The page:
How to Master the Sand

Your club should scoot past the ball after impact from the sand.
Leonard Kamsler

Follow the tips below, practice 30 minutes a week and you'll see lower scores right away.

1. FORWARD BALL POSITION
Burn this into your brain. Note the ball position shown by the yellow dots in the photos below. It's opposite my left instep. That's way forward of your normal ball position for fairway shots. Memorize this forward-ball position image, and use it for all clean lies in the sand when you need to blast out.

2. GET THE "BOUNCE AND SCOOT"
See how my club scoots past the ball shortly after it bounces through impact, whether I'm using a real ball from the sand on the course or the almostGOLF practice ball from a Bunkerboard or Positionmat (more on these later). This is the key to distance control from the sand. To get it, turn your clubface open at address and try to hold it open as you swing through.

3. PRACTICE OUT BACK
Pick up a small bag of sand the next time you're at Home Depot or Lowe's, then buy some almostGOLF practice balls ($12.99, p3golf.com) and something hard that you can hit off.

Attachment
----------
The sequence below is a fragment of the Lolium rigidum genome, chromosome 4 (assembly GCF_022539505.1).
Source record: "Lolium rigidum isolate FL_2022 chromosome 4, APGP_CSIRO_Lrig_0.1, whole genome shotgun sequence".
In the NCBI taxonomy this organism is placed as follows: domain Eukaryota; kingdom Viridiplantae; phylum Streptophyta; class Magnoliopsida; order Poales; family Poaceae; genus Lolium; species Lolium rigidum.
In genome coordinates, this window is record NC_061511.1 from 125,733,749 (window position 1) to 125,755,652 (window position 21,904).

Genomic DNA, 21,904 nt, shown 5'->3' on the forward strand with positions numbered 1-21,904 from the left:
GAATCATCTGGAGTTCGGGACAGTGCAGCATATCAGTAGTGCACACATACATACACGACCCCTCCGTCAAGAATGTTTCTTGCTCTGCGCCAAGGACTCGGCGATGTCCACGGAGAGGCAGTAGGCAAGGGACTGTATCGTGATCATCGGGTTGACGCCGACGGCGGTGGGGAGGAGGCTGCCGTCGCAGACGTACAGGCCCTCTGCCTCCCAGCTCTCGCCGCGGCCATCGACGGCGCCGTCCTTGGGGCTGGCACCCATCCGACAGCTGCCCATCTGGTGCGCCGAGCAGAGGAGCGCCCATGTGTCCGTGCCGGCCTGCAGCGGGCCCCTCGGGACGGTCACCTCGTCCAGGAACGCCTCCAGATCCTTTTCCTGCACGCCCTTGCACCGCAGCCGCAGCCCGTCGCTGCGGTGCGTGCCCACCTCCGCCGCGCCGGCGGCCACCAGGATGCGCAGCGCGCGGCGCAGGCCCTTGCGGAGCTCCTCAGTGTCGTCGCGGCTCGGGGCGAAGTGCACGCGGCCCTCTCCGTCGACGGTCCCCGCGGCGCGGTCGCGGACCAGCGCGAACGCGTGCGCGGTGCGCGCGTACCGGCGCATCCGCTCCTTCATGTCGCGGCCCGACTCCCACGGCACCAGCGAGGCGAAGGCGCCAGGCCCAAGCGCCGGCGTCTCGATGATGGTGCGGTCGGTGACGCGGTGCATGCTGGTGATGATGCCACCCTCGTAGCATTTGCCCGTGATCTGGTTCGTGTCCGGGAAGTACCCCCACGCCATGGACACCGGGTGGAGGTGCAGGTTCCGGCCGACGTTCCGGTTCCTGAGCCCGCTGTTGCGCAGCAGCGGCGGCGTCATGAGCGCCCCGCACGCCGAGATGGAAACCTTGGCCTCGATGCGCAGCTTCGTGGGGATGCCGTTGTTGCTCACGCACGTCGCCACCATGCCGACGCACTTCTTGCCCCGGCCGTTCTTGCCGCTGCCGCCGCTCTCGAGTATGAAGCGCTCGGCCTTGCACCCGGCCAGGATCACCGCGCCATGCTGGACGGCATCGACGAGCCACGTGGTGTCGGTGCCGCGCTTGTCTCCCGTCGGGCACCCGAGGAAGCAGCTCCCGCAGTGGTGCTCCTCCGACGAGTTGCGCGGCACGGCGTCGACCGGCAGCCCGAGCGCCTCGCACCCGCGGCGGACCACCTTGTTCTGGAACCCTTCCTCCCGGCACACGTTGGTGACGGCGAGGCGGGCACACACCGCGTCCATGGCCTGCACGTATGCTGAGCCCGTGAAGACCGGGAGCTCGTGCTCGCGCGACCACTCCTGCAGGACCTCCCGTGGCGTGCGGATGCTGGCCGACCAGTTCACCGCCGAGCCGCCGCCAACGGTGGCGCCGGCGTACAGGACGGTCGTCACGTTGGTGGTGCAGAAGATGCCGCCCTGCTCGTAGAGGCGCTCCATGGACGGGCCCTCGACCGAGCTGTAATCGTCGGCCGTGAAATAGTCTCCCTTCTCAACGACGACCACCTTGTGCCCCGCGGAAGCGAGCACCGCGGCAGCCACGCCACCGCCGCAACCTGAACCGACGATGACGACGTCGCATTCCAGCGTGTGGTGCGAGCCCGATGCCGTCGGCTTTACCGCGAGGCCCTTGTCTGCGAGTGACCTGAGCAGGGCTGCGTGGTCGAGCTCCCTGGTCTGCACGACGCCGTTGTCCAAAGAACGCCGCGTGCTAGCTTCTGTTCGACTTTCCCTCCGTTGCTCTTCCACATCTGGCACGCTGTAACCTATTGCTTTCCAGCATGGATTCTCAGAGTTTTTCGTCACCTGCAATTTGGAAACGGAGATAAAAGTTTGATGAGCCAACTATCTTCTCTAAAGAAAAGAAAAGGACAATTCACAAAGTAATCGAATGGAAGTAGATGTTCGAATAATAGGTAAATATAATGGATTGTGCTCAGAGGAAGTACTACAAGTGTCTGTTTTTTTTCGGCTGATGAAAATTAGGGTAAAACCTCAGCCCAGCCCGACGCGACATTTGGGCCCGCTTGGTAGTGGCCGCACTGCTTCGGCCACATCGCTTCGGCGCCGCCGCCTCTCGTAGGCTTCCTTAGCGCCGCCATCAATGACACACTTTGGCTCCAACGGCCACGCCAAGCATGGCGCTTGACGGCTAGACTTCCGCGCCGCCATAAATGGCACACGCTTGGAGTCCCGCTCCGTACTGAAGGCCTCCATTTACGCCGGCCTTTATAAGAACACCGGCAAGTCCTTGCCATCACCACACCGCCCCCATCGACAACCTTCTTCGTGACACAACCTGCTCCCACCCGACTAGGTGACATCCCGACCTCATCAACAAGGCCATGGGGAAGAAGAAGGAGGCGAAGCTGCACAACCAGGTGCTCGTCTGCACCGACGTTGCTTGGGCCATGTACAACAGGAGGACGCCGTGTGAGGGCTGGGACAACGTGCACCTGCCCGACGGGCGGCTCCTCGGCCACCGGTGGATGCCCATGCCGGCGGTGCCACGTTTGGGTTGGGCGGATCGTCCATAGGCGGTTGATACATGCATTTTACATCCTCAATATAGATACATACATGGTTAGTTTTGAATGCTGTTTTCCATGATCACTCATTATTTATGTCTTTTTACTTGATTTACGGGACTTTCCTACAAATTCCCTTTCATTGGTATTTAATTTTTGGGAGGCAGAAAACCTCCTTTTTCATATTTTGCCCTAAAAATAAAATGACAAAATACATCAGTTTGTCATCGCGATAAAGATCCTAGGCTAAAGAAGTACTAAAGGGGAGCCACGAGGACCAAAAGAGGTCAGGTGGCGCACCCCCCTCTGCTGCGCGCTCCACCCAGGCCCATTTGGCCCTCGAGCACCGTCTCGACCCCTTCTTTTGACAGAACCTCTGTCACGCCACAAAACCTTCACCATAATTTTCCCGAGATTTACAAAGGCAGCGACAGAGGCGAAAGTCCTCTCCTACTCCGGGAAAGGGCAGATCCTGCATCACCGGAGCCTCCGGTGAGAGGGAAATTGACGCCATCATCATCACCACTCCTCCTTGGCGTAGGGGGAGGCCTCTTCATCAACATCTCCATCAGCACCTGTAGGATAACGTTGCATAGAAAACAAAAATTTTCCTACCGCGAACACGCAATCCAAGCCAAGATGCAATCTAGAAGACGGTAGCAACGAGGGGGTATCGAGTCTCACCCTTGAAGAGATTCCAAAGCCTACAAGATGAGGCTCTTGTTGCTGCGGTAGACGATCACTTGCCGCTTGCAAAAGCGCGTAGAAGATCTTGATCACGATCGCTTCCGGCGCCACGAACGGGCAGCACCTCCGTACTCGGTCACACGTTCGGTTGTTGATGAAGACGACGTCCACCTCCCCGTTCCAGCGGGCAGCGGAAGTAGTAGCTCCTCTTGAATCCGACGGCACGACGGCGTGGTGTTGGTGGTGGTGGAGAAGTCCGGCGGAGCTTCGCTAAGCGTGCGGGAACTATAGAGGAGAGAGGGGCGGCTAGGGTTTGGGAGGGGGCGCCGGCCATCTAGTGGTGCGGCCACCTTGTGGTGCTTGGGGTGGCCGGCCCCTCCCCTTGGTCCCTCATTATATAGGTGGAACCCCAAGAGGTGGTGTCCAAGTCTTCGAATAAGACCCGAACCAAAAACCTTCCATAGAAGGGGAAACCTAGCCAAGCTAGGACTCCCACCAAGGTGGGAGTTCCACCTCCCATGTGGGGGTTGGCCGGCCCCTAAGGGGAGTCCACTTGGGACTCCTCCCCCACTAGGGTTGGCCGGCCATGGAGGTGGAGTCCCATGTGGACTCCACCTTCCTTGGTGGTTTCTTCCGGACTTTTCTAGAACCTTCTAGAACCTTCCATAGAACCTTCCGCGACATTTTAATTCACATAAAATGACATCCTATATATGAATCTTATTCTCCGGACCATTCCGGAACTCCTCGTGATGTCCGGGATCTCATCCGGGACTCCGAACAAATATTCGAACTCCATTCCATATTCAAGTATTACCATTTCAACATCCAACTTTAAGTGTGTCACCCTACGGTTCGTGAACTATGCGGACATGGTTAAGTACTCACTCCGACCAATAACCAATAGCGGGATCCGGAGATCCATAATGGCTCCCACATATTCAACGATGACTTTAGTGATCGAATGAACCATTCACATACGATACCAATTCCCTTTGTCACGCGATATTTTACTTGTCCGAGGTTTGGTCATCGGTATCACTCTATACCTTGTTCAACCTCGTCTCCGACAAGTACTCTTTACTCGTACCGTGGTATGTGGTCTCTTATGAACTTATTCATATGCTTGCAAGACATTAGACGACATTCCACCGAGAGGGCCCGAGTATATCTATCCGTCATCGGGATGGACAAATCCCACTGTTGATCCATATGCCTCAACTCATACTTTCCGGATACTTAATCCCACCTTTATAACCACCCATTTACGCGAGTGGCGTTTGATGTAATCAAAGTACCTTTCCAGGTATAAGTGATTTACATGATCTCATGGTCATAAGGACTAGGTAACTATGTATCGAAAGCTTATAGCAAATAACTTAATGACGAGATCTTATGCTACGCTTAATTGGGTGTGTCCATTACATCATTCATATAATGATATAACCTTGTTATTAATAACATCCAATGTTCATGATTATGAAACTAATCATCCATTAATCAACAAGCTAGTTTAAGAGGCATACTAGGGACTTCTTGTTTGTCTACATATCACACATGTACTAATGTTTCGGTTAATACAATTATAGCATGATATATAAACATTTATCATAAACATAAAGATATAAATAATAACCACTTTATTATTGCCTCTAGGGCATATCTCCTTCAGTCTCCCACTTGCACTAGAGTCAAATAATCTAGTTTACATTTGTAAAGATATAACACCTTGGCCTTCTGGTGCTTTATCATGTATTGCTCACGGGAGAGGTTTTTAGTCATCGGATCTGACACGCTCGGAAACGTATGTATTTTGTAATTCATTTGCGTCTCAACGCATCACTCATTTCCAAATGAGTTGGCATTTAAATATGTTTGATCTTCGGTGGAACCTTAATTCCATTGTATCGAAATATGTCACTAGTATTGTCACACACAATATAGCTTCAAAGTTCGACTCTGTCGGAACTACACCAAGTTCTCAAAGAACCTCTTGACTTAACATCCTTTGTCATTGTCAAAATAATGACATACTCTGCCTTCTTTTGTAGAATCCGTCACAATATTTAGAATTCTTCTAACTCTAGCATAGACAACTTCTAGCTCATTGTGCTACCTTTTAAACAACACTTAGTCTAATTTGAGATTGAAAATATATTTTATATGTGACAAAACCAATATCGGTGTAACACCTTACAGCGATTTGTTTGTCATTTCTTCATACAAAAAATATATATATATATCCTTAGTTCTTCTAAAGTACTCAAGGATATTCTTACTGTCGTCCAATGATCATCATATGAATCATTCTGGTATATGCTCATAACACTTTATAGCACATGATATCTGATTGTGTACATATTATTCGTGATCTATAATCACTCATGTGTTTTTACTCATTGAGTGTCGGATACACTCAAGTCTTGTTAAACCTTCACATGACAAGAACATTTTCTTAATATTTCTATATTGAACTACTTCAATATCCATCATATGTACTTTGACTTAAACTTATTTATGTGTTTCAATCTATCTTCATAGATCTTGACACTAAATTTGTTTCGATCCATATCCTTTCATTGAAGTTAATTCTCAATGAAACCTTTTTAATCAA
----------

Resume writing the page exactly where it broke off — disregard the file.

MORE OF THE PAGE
In our schools we use Bunkerboards and Positionmats ($99.95 and $84.50; pelzgolf.com), but a flat cookie tray with a clubface-sized pile of sand on it will do the trick. You only need one scoop of sand for each shot. Set the ball on top of the pile of sand and remember to position it way forward in your stance, lay your clubface open and swing through impact with acceleration. You have to swing through aggressively so you get the bounce and scoot, and some backspin. Your shots will fly a little to the right of your target due to the open clubface, so aim a little left as you set up.

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